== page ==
'Christians in North Korea Face Unimaginable Pressure in Every Sphere of Life,' Says Open Doors USA President

North Korean leader Kim Jong Un (L) gives field guidance at the Kim Jong Suk Pyongyang Textile Mill in this undated photo released by North Korea's Korean Central News Agency in Pyongyang, December 20, 2014.
North Korean leader Kim Jong Un (L) gives field guidance at the Kim Jong Suk Pyongyang Textile Mill in this undated photo released by North Korea's Korean Central News Agency in Pyongyang, December 20, 2014. | (Photo: Reuters/KCNA)

The controversy between Sony Pictures and North Korea has brought the dictator-ruled nation back into the spotlight, and in an editorial released Thursday, the CEO of Open Doors USA describes Christians' torturous living conditions in the oppressed nation.

David Curry, the head of Open Doors USA, an organization that aides persecuted Christians throughout the world, emphasizes that North Korea is a horrible place for believers to live and highlights that 50,000 to 70,000 Christians are imprisoned in labor camps.

"Christians in North Korea face unimaginable pressure in every sphere of life," Curry said in his editorial titled "North Korean reality not funny for Christians" that was published in USA Today. "Forced to meet only in secret, they dare not share their faith even with their families. Anyone discovered engaging in secret religious activity may be subject to arrest, disappearance, torture and even public execution."

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He further explained that Christians' family members could receive punishment from the government even if they're not believers themselves.

Curry also noted that Open Doors' World Watch List provides Christians with information on the countries with the highest level of persecution for believers throughout the world. North Korea has earned the top spot 12 years in a row, and that doesn't appear to be changing in 2015 thanks to the Kim Jung Un regime which is mocked in the recent film "The Interview."

"The very nature of the Kim regime, it's suppression of outside ideas, control over its people and restriction of outside visitors is what keeps the West from gaining a clear picture of North Korean oppression and persecution," Curry added.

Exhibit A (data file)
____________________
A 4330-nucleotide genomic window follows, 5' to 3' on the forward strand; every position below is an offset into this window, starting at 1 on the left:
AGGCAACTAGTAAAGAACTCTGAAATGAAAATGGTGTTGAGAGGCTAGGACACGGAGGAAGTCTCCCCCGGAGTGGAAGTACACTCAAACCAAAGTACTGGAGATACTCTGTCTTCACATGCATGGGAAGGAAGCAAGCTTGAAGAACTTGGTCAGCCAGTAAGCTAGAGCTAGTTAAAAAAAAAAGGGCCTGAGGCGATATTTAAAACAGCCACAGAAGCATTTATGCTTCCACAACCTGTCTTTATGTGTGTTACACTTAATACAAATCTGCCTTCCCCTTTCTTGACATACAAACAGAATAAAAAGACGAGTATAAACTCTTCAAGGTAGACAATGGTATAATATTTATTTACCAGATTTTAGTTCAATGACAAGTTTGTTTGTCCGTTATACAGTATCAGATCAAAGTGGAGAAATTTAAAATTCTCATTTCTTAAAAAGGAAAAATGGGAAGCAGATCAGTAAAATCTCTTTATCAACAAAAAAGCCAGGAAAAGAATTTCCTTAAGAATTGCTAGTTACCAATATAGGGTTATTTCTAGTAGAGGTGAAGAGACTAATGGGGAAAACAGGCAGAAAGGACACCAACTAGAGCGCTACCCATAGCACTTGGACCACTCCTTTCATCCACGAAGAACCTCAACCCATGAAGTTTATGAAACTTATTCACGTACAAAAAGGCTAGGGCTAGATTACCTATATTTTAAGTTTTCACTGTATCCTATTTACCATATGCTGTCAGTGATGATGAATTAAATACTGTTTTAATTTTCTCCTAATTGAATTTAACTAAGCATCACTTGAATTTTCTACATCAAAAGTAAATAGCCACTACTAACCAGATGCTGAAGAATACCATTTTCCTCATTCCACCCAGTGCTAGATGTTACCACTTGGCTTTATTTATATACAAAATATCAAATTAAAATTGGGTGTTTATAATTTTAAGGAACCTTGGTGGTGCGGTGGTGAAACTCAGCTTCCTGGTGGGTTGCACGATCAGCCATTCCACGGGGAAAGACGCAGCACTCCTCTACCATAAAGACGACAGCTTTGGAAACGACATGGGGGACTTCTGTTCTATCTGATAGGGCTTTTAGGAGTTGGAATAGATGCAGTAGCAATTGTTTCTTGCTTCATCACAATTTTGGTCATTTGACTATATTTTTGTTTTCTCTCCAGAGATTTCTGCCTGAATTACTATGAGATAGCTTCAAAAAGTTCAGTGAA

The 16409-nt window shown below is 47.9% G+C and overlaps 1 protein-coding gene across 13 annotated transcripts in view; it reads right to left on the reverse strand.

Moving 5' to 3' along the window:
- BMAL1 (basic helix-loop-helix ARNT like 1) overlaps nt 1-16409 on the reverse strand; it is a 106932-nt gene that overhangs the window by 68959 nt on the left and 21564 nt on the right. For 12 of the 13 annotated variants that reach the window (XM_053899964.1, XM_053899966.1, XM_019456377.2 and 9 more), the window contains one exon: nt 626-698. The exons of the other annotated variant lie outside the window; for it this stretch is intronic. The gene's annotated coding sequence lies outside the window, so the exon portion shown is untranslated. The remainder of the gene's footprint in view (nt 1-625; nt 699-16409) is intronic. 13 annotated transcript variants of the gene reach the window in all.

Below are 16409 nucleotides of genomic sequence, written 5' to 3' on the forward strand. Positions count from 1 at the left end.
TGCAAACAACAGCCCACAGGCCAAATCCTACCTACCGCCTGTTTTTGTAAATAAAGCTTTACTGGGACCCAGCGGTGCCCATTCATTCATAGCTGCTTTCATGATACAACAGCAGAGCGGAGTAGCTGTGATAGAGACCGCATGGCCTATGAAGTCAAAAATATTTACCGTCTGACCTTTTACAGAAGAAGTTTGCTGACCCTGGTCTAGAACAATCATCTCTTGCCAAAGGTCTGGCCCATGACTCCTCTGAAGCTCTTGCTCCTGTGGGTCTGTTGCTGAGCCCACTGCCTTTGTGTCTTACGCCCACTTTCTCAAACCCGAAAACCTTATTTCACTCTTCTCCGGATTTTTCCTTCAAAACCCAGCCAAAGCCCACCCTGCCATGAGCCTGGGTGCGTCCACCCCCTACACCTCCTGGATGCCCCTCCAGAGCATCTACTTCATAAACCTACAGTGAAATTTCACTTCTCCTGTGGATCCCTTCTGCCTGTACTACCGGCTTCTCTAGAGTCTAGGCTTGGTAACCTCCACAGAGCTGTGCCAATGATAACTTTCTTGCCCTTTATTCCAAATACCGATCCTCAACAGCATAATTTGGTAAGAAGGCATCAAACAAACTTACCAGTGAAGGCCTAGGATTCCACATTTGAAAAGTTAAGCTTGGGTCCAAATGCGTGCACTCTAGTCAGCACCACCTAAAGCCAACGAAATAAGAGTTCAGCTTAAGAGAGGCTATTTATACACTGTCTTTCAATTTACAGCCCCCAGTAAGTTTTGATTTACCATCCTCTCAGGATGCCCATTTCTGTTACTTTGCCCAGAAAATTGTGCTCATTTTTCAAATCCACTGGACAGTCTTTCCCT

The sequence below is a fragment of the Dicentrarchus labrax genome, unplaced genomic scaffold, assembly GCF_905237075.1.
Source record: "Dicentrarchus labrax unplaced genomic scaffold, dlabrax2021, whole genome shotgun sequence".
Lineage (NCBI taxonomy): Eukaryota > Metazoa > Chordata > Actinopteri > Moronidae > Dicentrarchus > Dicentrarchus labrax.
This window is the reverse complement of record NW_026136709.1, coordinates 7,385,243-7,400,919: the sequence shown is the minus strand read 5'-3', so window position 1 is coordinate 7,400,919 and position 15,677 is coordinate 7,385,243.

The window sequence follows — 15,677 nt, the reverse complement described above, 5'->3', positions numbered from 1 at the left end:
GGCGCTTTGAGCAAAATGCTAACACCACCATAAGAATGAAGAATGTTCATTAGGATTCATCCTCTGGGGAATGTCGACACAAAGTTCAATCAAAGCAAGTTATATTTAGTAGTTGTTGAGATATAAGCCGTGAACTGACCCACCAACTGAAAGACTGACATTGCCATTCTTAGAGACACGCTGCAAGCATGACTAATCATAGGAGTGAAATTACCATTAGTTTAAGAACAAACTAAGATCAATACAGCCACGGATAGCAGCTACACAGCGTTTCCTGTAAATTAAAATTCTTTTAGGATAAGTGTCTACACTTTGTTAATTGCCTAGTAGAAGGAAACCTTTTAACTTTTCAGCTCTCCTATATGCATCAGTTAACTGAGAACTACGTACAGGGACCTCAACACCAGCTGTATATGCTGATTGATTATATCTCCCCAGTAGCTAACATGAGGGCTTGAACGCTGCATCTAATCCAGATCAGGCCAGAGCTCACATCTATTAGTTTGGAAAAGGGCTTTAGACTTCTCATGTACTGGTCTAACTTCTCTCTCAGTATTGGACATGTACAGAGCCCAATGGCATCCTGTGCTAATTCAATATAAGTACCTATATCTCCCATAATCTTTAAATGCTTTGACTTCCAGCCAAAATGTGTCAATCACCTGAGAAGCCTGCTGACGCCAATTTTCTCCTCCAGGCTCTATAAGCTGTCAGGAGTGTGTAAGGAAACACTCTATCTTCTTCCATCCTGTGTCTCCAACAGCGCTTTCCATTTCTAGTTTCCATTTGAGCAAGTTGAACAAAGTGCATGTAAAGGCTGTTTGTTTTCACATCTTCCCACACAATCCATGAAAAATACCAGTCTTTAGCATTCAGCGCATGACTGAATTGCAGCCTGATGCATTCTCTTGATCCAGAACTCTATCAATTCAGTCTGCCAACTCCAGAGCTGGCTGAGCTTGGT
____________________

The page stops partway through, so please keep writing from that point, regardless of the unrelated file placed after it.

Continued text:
"That's the reason North Korea isn't leading the nightly news or making headlines every day. But though there is no video footage to live stream from the work camps, the persecution of Christians that happens every day in North Korea is very real."

Despite heavy persecution, the Christian faith continues to flourish in the nation, according to Curry, who explained how North Koreans risk their lives every day while sharing their faith. He views their faith as an inspiration to Western Christians.

"Their faith serves as an inspiration to many Western Christians who enjoy freedoms their North Korean counterpart have never known, freedom to worship openly, freedom to read the Bible publicly and freedom to celebrate Christmas and other faith-filled holidays," he said.

Curry also compared the recent threats made to Sony regarding "The Interview" and how North Korea's attempts to suppress the film's release to the way it tries to discourage Christianity.

The film was originally scheduled to release on Christmas Day of last year, but had issues due to a hack to Sony's infrastructure which leaked other movies and information about upcoming releases. The hackers then made threats to Sony stating that if the movie was released there would be terrorist attacks at the theaters that chose to show it.

Despite threats, several theaters decided to show the movie, which has generated a significant buzz thanks to the incident.

The movie has angered the North Korean government since it features two tabloid reporters, played by Seth Rogen and James Franco, who are hired to kill the country's dictator, Kim Jung Un, during an upcoming interview. Upon learning about the film's content, threats were made.

"The Interview" is available online through several on demand sites and is playing at select theaters throughout the U.S.

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